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Drupal composer

Package and dependency management has always been a pain in pre drupal 8 versions. Composer - preferred dependency management library for PHP applications has brought found elsewhere factor to standardization.

It’s quite simple - just list the project name and composer will automatically download and install the packages using a single command.

Installing a new package

composer require drupal/pathauto

The command above will download and install the pathauto module for Drupal. As we all know, pathauto module has a strict dependency on two other contributed modules ctools and token.

Execution of that command alters the composer.json in this way

{
    "require": {
        "drupal/pathauto": "8.x.x"
    }
}

Similarly it alters the composer.lock with little more specifications

        {
            "name": "drupal/pathauto",
            "version": "x.x.x",
            "source": {
                "type": "git",
                "url": "https://git.drupalcode.org/project/pathauto.git",
                "reference": "x.x.x"
            },
            "dist": {
                "type": "zip",
                "url": "https://ftp.drupal.org/files/projects/pathauto-8.x.x.x.zip",
                "reference": "8.x-x.x",
                "shasum": "xxxxxxx"
            },
            "require": {
                "drupal/core": "^8.3",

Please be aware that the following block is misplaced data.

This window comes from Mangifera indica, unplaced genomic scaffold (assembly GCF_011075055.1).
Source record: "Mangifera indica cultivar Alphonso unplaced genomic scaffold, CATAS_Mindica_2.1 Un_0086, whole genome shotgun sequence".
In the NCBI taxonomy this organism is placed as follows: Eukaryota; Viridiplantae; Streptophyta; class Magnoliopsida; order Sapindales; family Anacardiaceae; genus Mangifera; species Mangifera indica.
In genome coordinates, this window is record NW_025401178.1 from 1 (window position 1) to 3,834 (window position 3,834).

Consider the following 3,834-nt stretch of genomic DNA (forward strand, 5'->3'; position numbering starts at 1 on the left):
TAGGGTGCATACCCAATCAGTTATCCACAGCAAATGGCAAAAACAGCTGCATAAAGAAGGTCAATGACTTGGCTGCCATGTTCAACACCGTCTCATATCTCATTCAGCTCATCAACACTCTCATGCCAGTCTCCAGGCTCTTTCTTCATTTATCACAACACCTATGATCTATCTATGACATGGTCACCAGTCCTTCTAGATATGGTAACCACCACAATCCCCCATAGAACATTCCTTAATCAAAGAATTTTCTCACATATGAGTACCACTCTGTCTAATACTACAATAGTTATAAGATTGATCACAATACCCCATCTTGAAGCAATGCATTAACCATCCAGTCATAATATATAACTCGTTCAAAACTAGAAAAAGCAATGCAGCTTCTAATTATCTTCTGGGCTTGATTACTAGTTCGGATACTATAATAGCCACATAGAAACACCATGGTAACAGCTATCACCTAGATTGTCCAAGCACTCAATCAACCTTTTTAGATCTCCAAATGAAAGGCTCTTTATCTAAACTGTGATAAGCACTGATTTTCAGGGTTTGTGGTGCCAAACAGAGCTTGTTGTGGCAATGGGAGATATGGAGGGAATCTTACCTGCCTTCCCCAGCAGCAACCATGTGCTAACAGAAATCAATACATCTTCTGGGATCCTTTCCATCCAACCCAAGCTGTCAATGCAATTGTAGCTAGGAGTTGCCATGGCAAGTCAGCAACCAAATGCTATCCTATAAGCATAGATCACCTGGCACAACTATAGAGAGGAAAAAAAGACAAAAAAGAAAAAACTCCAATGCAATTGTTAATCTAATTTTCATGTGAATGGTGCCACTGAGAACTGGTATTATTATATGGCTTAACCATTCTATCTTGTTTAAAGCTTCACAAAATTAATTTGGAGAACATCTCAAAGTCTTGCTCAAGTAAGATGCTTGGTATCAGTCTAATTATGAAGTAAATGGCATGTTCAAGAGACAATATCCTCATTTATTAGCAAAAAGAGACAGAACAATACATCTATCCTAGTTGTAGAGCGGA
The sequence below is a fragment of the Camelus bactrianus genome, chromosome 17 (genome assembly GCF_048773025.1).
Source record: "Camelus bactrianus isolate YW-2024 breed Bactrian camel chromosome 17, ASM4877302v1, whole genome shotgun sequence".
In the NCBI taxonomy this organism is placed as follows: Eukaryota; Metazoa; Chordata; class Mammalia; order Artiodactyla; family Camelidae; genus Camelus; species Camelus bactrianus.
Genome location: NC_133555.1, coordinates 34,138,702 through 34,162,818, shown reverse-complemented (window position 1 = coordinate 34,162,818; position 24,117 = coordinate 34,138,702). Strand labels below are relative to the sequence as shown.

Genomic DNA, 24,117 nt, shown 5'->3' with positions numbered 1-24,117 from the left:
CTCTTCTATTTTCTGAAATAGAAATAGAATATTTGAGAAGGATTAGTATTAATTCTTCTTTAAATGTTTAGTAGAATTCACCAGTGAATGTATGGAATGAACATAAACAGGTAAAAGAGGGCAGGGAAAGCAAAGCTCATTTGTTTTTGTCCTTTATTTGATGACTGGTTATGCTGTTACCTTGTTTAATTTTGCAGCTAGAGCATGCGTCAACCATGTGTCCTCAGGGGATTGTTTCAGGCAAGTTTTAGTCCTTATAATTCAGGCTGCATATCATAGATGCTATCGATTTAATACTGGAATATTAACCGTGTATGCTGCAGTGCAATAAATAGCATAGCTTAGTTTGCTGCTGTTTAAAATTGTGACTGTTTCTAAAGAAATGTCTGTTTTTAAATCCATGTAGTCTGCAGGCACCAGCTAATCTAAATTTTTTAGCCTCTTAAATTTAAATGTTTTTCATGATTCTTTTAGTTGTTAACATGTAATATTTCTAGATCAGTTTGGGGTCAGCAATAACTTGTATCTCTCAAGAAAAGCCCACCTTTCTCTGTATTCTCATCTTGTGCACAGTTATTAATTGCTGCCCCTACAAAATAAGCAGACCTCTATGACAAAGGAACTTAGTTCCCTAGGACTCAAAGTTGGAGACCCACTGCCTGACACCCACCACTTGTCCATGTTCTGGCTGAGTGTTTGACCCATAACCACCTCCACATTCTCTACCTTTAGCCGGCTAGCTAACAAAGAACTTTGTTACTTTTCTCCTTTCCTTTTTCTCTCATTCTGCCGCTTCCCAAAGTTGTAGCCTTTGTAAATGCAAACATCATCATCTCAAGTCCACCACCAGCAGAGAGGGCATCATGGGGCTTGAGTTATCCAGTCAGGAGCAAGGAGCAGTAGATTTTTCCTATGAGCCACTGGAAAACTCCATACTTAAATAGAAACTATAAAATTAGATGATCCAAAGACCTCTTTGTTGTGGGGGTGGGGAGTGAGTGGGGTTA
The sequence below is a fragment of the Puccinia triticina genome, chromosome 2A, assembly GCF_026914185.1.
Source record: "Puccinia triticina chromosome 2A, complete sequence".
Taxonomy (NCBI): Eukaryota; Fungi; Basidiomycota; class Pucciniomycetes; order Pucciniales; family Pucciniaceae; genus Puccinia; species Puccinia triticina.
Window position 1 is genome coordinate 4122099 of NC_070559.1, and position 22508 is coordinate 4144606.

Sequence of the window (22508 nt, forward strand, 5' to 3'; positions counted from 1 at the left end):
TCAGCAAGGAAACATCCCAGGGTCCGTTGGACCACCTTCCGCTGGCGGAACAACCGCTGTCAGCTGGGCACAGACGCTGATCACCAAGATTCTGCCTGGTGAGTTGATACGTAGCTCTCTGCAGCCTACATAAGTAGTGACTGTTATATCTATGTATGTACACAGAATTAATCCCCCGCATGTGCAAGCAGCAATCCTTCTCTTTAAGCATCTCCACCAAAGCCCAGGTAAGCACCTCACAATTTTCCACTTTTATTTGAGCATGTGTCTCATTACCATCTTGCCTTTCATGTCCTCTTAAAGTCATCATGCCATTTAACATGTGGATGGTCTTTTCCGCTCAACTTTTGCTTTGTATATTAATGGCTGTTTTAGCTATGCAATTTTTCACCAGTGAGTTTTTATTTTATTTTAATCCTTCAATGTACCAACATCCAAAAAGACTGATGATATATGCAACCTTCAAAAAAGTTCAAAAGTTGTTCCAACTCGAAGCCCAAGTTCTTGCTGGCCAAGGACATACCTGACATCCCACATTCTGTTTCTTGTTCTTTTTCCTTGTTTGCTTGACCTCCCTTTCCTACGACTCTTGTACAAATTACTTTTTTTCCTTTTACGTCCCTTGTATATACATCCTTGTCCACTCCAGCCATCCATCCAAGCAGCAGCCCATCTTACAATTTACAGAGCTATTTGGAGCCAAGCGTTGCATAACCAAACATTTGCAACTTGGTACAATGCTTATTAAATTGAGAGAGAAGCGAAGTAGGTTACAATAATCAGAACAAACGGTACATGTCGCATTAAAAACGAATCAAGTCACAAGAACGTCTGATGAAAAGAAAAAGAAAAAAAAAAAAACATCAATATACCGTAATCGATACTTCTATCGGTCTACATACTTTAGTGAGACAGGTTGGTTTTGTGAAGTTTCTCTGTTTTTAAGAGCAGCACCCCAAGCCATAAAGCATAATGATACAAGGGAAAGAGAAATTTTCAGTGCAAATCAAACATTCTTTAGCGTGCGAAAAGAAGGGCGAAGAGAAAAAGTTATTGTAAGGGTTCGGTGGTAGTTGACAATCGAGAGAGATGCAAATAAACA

"drupal/ctools": "*",
                "drupal/token": "*"
            }
        },

Though it’s a single line in composer.json, any new package installation through composer.json rebuilds the composer.lock with all the dependencies.

Executing composer install and composer update

When we fire composer update, it executes composer.json and hence our application may get the latest updated packages as specified through wildcards in the package require command. This helps in a way to get the most updated package.

When we fire composer install, it executes composer.lock and hence our application gets all the dependencies as set in composer.lock. This helps in ways to get the dependencies uniformed on multiple environments because it applies the lock on the package versions.

Should we include composer.lock in version control or just ignore it?

There could be both valid use cases.

This is what widely used strategy for composer.json

  • Don't add it to .gitignore so it gets versioned in the git
  • Always prefer to run the composer install on the server as it will ensure to install the fully tested package versions.
  • Executing composer.lock will leave no room for seeing any surprises due to the sudden updated versions of the packages.
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